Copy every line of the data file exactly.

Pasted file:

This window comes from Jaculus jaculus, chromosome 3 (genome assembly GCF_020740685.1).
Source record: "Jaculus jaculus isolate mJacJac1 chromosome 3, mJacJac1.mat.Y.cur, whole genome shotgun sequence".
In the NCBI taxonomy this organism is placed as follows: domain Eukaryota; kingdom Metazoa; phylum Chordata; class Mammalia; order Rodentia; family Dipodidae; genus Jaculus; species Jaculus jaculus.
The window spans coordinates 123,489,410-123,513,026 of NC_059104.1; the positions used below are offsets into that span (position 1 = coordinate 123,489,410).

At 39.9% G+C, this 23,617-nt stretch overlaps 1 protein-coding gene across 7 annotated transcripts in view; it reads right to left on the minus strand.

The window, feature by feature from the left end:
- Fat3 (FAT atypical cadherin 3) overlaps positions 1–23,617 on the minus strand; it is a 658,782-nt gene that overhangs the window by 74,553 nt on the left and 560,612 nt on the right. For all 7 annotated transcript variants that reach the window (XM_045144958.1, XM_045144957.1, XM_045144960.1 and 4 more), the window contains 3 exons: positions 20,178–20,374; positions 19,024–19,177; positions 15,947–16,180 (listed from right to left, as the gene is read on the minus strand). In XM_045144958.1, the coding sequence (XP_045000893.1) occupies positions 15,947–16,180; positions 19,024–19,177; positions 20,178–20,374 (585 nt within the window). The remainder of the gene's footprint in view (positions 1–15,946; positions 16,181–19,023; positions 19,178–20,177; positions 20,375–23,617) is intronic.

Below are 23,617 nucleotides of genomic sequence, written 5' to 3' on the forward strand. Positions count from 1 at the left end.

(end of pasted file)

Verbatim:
This window comes from Jaculus jaculus, chromosome 3 (genome assembly GCF_020740685.1).
Source record: "Jaculus jaculus isolate mJacJac1 chromosome 3, mJacJac1.mat.Y.cur, whole genome shotgun sequence".
In the NCBI taxonomy this organism is placed as follows: domain Eukaryota; kingdom Metazoa; phylum Chordata; class Mammalia; order Rodentia; family Dipodidae; genus Jaculus; species Jaculus jaculus.
The window spans coordinates 123,489,410-123,513,026 of NC_059104.1; the positions used below are offsets into that span (position 1 = coordinate 123,489,410).

At 39.9% G+C, this 23,617-nt stretch overlaps 1 protein-coding gene across 7 annotated transcripts in view; it reads right to left on the minus strand.

The window, feature by feature from the left end:
- Fat3 (FAT atypical cadherin 3) overlaps positions 1–23,617 on the minus strand; it is a 658,782-nt gene that overhangs the window by 74,553 nt on the left and 560,612 nt on the right. For all 7 annotated transcript variants that reach the window (XM_045144958.1, XM_045144957.1, XM_045144960.1 and 4 more), the window contains 3 exons: positions 20,178–20,374; positions 19,024–19,177; positions 15,947–16,180 (listed from right to left, as the gene is read on the minus strand). In XM_045144958.1, the coding sequence (XP_045000893.1) occupies positions 15,947–16,180; positions 19,024–19,177; positions 20,178–20,374 (585 nt within the window). The remainder of the gene's footprint in view (positions 1–15,946; positions 16,181–19,023; positions 19,178–20,177; positions 20,375–23,617) is intronic.

Below are 23,617 nucleotides of genomic sequence, written 5' to 3' on the forward strand. Positions count from 1 at the left end.